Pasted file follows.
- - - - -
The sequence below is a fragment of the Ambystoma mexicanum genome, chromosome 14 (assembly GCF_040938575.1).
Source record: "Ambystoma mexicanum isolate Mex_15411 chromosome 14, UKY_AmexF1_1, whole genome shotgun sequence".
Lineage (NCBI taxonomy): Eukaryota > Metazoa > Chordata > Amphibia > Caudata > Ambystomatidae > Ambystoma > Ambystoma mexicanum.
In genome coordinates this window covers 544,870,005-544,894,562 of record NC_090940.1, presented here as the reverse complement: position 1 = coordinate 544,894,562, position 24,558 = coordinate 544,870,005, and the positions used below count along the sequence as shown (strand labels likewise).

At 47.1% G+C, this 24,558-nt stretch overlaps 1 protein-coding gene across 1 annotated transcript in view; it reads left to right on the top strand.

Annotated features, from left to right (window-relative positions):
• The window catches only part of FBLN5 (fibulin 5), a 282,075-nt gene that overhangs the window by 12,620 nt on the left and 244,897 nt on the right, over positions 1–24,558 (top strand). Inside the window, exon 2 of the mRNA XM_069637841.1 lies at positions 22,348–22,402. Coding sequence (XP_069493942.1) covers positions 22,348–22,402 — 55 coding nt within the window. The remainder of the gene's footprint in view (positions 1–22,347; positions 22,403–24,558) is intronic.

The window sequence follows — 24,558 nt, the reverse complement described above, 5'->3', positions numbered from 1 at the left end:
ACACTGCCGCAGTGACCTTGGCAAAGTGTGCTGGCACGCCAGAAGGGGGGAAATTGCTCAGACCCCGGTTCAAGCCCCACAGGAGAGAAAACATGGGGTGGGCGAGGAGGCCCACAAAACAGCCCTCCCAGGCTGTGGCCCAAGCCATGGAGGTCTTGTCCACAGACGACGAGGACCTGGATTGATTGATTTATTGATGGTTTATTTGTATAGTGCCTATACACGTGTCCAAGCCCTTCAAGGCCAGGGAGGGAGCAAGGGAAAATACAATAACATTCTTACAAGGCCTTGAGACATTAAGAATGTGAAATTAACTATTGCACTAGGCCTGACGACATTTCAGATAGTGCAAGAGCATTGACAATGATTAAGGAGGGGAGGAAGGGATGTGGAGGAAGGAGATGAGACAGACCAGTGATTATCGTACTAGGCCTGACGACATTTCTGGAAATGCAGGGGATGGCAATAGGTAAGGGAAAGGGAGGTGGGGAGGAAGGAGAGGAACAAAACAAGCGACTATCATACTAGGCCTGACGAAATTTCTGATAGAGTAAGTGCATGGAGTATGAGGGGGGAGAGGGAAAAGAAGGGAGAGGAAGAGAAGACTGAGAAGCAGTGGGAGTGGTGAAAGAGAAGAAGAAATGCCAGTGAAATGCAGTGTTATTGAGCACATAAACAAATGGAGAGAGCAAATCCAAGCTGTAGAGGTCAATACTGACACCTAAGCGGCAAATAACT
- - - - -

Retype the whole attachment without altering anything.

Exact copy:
The sequence below is a fragment of the Ambystoma mexicanum genome, chromosome 14 (assembly GCF_040938575.1).
Source record: "Ambystoma mexicanum isolate Mex_15411 chromosome 14, UKY_AmexF1_1, whole genome shotgun sequence".
Lineage (NCBI taxonomy): Eukaryota > Metazoa > Chordata > Amphibia > Caudata > Ambystomatidae > Ambystoma > Ambystoma mexicanum.
In genome coordinates this window covers 544,870,005-544,894,562 of record NC_090940.1, presented here as the reverse complement: position 1 = coordinate 544,894,562, position 24,558 = coordinate 544,870,005, and the positions used below count along the sequence as shown (strand labels likewise).

At 47.1% G+C, this 24,558-nt stretch overlaps 1 protein-coding gene across 1 annotated transcript in view; it reads left to right on the top strand.

Annotated features, from left to right (window-relative positions):
• The window catches only part of FBLN5 (fibulin 5), a 282,075-nt gene that overhangs the window by 12,620 nt on the left and 244,897 nt on the right, over positions 1–24,558 (top strand). Inside the window, exon 2 of the mRNA XM_069637841.1 lies at positions 22,348–22,402. Coding sequence (XP_069493942.1) covers positions 22,348–22,402 — 55 coding nt within the window. The remainder of the gene's footprint in view (positions 1–22,347; positions 22,403–24,558) is intronic.

The window sequence follows — 24,558 nt, the reverse complement described above, 5'->3', positions numbered from 1 at the left end:
ACACTGCCGCAGTGACCTTGGCAAAGTGTGCTGGCACGCCAGAAGGGGGGAAATTGCTCAGACCCCGGTTCAAGCCCCACAGGAGAGAAAACATGGGGTGGGCGAGGAGGCCCACAAAACAGCCCTCCCAGGCTGTGGCCCAAGCCATGGAGGTCTTGTCCACAGACGACGAGGACCTGGATTGATTGATTTATTGATGGTTTATTTGTATAGTGCCTATACACGTGTCCAAGCCCTTCAAGGCCAGGGAGGGAGCAAGGGAAAATACAATAACATTCTTACAAGGCCTTGAGACATTAAGAATGTGAAATTAACTATTGCACTAGGCCTGACGACATTTCAGATAGTGCAAGAGCATTGACAATGATTAAGGAGGGGAGGAAGGGATGTGGAGGAAGGAGATGAGACAGACCAGTGATTATCGTACTAGGCCTGACGACATTTCTGGAAATGCAGGGGATGGCAATAGGTAAGGGAAAGGGAGGTGGGGAGGAAGGAGAGGAACAAAACAAGCGACTATCATACTAGGCCTGACGAAATTTCTGATAGAGTAAGTGCATGGAGTATGAGGGGGGAGAGGGAAAAGAAGGGAGAGGAAGAGAAGACTGAGAAGCAGTGGGAGTGGTGAAAGAGAAGAAGAAATGCCAGTGAAATGCAGTGTTATTGAGCACATAAACAAATGGAGAGAGCAAATCCAAGCTGTAGAGGTCAATACTGACACCTAAGCGGCAAATAACT